We further note an additional basis for reversing the trial court. To be entitled to relief under section 2--1401, the party seeking relief must set forth specific factual allegations supporting the existence of a meritorious defense. (Smith v. Airoom, 114 Ill. 2d at 220; see People v. Stergar (1979), 77 Ill. App. 3d 660, 661.) The motion must establish adequate grounds for relief. (Sanchez, 115 Ill. 2d at 284; Jennings, 48 Ill. 2d at 298.) It is not sufficient for the motion or supporting affidavit to merely assert that a meritorious defense exists without also pleading relevant facts supporting the alleged defense. (People ex rel. McGraw v. Mogilles (1985), 136 Ill. App. 3d 67, 73.) If the trial court grants a petition which fails this requirement, a reviewing court will reverse that judgment. 136 Ill. App. 3d at 73.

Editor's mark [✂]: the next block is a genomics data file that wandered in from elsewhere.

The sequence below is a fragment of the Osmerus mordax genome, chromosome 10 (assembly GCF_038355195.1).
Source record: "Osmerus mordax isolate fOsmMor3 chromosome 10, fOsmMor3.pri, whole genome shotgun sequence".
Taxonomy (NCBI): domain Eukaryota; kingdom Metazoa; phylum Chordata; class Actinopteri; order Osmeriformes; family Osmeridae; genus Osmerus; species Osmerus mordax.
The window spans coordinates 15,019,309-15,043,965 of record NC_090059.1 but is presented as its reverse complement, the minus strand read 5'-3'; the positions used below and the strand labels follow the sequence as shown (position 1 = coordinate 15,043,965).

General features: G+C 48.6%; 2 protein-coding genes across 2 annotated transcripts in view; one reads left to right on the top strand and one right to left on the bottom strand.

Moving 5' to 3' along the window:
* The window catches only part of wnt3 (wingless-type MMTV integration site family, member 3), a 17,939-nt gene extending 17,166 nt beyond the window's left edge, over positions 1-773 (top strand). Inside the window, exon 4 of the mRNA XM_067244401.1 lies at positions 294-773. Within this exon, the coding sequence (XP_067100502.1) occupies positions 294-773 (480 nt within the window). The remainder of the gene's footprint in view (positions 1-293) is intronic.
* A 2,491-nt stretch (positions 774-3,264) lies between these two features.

In the instant action, defendant's motion to vacate merely asserted that "[s]hould this court see fit to vacate these convictions and permit the Defendant to either re-plead or demand trial, the Defendant will be able to present a meritorious defense and extenuating circumstances." The motion does not set forth any particular facts which would support a defense to the DUI charge and no court could Judge the merits of a defense on the basis of this allegation alone. See Aetna Casualty & Surety Co. v. Sanders (1973), 15 Ill. App. 3d 573, 577-78.
For the above reasons, we reverse the order of the circuit court which vacated defendant's conviction of DUI.
© 2002 VersusLaw Inc.